Are you a “dog family” who has decided to open your hearts and homes to a cat? Congratulations! With a little pre-planning and care, your new cat or kitten will become a member of the family that even the dog will get along with!
It’s not a complete myth that cats and dogs don’t get along. Some dogs and cats live happily together, sleep side-by-side and share their pet parent’s lap. Still there are those dogs and cats whose personalities simply don’t mesh; in that case, your dog and cat might live in a state of grudging respect, but never share a lap or a bed together. That’s all right. Not every dog or cat get along, just like not every human gets along with one another.
If you’re introducing a cat to your dog family you want to do it slowly and with care. Keep in mind, this new kitty will be an interloper – in your dog’s mind. Also, depending on your dog’s breed and temperament, a cat may look like prey and in that case, it’s up to you to keep a watchful eye on both pets – perhaps for the long-term.
Here are a few questions to ask if you’re introducing a cat to your dog family:
- Has your dog ever been exposed to cats?
- If you adopted your dog, did you ask whether she got along with cats? Most dogs are “tested” before they are put up for adoption to see if they get along with other dogs, cats and children.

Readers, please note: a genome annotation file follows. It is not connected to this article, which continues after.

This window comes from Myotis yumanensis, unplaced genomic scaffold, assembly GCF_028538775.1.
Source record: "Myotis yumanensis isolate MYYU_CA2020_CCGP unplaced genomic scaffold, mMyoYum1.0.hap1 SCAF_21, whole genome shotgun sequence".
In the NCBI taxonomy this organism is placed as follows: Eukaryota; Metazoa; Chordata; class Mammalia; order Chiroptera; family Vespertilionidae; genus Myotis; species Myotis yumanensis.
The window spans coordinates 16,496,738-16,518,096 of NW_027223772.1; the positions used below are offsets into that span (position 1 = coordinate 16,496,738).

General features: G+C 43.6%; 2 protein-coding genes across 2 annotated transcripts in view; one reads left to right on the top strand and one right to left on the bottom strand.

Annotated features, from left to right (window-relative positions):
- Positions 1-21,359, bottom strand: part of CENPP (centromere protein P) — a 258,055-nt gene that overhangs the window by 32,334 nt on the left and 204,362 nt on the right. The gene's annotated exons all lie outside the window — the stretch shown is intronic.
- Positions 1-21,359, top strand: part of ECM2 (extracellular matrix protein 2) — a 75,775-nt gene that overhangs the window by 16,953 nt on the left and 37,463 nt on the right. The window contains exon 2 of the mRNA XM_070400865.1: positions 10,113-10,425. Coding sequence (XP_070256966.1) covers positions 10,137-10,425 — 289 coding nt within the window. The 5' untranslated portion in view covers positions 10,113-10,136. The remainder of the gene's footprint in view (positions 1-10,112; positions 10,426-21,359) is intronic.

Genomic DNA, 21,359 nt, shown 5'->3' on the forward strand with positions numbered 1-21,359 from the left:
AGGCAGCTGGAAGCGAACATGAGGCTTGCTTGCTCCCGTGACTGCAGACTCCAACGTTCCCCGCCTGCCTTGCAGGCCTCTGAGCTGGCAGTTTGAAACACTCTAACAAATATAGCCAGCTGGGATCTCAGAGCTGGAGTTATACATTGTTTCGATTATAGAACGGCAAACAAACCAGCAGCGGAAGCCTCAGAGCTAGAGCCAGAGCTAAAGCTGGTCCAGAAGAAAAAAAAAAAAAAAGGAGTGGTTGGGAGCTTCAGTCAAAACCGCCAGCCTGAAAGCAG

- Are you ready to put in the time and effort it takes to assure your dog and cat will get off on the right paw with one another?
Slow introduction. When you bring the cat into the house, have someone else hold onto the dog and keep the cat in a carrier. Have a room set aside in which the cat can get accustomed to his new home and where he can be safe from being chased by the family dog. Let the dog and cat sniff one another under the door to get used to each other’s scent.
Try using cages. After you’ve spent a few days with the cat in a separate room, or the dog in a separate room while you let the cat roam his new domain, put the kitty into a dog crate. Keep the cat safely in the crate and let the cat and the dog sniff one another with the safety of the bars between them.
Leash him. Enlist a friend or family member to hold your dog on a leash while you carry the cat through the house. If the cat seems calm, get down to the dog’s level and let them sniff noses. If growling ensues, separate the two and start over at another time.
A truce. Once you feel comfortable the cat and dog can happily coexist or at least with a minimum of barking, hissing and gnashing of claws, find a space where the cat will be fed his dinner. Find a solitary location for the cat’s litter box.
Don’t let the dog interrupt the cat while the cat is doing his business in the litter box or the cat may develop litter box avoidance issues. Put the cat’s food in a place where he doesn’t have to fight the dog for quiet time to eat his dinner. Your dog and cat deserve a location where they can eat their dinner in peace.
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